When, early in 1940, an important Soviet defector provided hints to British Intelligence about spies within the country's institutions, MI5's report was intercepted by a Soviet agent in the Home Office. She alerted her sometime lover, Isaiah Berlin, and Berlin's friend, Guy Burgess, whereupon the pair initiated a rapid counter-attack. Burgess contrived a reason for the two of them to visit the Soviet Union, which was then an ally of Nazi Germany, in order to alert his bosses of the threat and protect the infamous 'Cambridge Spies'. The story of this extraordinary escapade, hitherto ignored by the historians, lies at the heart of a thorough and scholarly expose of MI5's constitutional inability to resist communist infiltration of Britain's corridors of power and its later attempt to cover up its negligence. Guy Burgess's involvement in intelligence during WWII has been conveniently airbrushed out of existence in the official histories and the activities of his collaborator, Isaiah Berlin, disclosed in the latter's letters, have been strangely ignored by historians. Yet Burgess, fortified by the generous view of Marxism emanating from Oxbridge, contrived to effect a change in culture in MI5, whereby the established expert in communist counter-espionage was sidelined and Burgess's cronies were recruited into the Security Service itself. Using the threat of a Nazi Fifth Column as a diversion, Burgess succeeded in minimising the communist threat and placing Red sympathisers elsewhere in government. The outcome of this strategy was far-reaching. When the Soviet Union was invaded by Hitler's troops in June 1941, Churchill declared his support for Stalin in defeating the Nazi aggressor. But British policy-makers had all too quickly forgotten that the Communists would still be an enduring threat when the war was won and appeasement of Hitler was quickly replaced by appeasement of Stalin. Moreover, an indulgence towards communist scientists meant that the atom secrets shared by the US and the UK were betrayed. When this espionage was detected, MI5's officers engaged in an extensive cover-up to conceal their misdeeds. Exploiting recently declassified material and a broad range of historical and biographical sources, Antony Percy reveals that MI5 showed an embarrassing lack of leadership, discipline and tradecraft in its mission of `Defending the Realm'. This book will be of interest to all students of history, international relations, espionage and civil, national and international security.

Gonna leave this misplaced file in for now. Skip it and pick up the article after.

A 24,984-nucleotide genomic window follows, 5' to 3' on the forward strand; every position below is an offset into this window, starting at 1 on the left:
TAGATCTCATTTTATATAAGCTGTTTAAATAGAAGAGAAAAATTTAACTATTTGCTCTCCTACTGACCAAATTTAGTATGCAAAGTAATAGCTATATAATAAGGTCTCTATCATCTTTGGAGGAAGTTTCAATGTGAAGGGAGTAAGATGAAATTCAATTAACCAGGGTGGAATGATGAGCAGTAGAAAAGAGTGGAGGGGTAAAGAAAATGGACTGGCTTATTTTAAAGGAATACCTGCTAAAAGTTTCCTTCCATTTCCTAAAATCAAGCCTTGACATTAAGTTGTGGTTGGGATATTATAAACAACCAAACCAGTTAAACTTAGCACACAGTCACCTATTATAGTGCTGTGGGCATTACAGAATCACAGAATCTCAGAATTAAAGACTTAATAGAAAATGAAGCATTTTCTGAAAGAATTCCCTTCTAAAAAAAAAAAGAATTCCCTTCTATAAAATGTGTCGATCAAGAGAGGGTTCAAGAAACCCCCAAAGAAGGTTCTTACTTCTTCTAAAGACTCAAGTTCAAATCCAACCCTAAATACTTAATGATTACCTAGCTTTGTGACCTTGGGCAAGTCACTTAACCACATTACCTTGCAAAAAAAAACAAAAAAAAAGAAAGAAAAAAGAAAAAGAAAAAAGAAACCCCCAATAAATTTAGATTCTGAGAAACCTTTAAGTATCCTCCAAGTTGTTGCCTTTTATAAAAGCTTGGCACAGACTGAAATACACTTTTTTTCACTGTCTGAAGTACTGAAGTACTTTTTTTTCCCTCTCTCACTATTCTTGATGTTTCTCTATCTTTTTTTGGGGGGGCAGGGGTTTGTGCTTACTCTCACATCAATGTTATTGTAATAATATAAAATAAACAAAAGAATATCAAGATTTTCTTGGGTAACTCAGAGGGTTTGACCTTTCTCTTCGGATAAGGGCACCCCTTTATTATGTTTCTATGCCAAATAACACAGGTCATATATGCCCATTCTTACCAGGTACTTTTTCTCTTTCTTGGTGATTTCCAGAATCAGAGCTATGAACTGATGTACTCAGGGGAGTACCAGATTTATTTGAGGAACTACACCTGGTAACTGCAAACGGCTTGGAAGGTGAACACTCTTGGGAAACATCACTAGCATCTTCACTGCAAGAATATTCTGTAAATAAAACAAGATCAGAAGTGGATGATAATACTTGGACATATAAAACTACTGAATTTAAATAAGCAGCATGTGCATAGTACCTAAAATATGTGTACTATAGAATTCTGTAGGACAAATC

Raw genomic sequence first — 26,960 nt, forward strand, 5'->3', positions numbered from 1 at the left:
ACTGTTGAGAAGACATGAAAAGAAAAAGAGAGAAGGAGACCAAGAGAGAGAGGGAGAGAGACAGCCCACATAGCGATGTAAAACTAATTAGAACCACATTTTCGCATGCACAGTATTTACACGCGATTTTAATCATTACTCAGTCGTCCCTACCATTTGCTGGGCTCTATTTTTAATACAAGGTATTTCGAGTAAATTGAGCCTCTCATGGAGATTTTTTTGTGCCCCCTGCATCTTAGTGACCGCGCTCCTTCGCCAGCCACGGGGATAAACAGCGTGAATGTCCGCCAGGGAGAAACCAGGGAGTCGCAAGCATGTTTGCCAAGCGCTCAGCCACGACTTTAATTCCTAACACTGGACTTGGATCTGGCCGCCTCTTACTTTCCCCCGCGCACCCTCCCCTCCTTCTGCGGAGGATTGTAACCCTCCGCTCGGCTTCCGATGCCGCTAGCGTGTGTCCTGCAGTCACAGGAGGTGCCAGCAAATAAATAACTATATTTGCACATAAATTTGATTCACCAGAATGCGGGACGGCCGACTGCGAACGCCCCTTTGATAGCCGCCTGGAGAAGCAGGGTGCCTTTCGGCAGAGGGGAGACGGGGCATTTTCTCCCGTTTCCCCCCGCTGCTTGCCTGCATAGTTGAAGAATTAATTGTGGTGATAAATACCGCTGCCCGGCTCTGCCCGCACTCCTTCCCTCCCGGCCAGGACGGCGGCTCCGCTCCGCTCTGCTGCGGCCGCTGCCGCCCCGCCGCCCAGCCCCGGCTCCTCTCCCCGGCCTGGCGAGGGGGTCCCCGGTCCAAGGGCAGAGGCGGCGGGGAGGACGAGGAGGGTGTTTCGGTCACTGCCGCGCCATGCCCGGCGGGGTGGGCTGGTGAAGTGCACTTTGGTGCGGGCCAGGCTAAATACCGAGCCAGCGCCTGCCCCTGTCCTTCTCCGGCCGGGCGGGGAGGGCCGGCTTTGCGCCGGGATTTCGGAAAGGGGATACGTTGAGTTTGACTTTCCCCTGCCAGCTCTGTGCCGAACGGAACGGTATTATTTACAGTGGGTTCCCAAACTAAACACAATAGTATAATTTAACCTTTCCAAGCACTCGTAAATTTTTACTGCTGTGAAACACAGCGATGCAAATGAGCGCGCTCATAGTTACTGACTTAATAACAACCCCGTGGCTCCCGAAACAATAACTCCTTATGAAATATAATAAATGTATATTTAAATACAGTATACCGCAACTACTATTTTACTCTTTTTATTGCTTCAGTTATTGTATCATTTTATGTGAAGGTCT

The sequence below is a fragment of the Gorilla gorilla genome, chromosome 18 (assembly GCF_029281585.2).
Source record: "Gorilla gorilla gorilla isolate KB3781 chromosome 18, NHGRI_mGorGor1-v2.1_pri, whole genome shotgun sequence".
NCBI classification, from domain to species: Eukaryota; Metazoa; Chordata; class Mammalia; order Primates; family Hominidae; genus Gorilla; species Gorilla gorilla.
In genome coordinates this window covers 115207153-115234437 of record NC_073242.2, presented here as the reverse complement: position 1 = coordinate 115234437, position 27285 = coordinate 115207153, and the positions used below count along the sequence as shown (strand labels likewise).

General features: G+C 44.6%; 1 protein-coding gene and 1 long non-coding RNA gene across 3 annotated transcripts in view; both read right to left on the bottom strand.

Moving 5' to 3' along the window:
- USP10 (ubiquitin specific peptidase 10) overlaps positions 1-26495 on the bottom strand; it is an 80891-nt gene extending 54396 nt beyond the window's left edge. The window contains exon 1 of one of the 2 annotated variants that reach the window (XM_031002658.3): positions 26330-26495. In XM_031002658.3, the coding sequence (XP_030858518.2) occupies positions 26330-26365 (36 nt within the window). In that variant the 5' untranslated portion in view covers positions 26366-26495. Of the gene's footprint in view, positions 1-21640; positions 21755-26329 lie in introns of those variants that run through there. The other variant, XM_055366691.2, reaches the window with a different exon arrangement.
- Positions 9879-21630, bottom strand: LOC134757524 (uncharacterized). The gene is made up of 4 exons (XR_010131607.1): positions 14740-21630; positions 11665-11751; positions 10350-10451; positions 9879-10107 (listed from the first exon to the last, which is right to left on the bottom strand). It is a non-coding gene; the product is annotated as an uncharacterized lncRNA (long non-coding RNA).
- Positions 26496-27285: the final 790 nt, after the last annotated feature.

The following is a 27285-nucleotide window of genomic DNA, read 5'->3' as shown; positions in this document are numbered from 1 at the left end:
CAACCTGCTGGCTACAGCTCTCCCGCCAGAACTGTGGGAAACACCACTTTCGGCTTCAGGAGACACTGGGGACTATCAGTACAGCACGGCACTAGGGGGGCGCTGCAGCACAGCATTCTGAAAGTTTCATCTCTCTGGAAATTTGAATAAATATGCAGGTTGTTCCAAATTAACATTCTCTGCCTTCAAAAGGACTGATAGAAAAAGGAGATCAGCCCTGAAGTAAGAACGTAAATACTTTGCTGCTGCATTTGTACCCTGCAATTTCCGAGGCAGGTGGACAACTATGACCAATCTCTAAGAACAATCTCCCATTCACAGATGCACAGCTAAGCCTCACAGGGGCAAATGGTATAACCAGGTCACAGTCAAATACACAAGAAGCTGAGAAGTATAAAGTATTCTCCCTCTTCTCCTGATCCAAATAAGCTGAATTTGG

In a literary environment dominated by men, the first American to earn a living as a writer and to establish a reputation on both sides of the Atlantic was, miraculously, a woman. Hannah Adams dared to enter—and in some ways was forced to enter—a sphere of literature that had, in eighteenth-century America, been solely a male province. Driven by poverty and necessity, and aided by an extraordinarily adept mind and keen sense of business, Adams authored works on New England history, sectarian history, and Jewish history, using and citing the most recent scholarly works being published in Great Britain and America. As a female writer, she would always remain something of an outsider, but her accomplishments did not by any means go unrecognized: embraced by the Boston intelligentsia and highly regarded throughout New England, Adams came to epitomize the possibility in a democratic society that anyone could rise to a circle of intellectual elites. In A Passionate Usefulness, the first book-length biography of this remarkable figure, Gary Schmidt focuses primarily on the intimate connection between Adams’s reading and her own literary work. Hers is the story of incipient scholarship in the new nation, the story of a dependence that evolved into intellectual independence. Schmidt sets Adams’s works in the context of her early poverty and desperate family situation, her decade-long feud with one of New England’s most powerful Calvinist ministers, her alliance with the budding Unitarian movement in Boston, and her work establishing the first evangelical mission to Palestine (a task she accomplished virtually single-handedly). Today Adams still holds a place not only as a female writer who made her way economically in the book business before any other woman—or male writer—could do so, but also as a key figure in the transitional generation between the American Revolution and the Renaissance upon whose groundwork much of the country’s later literature would build.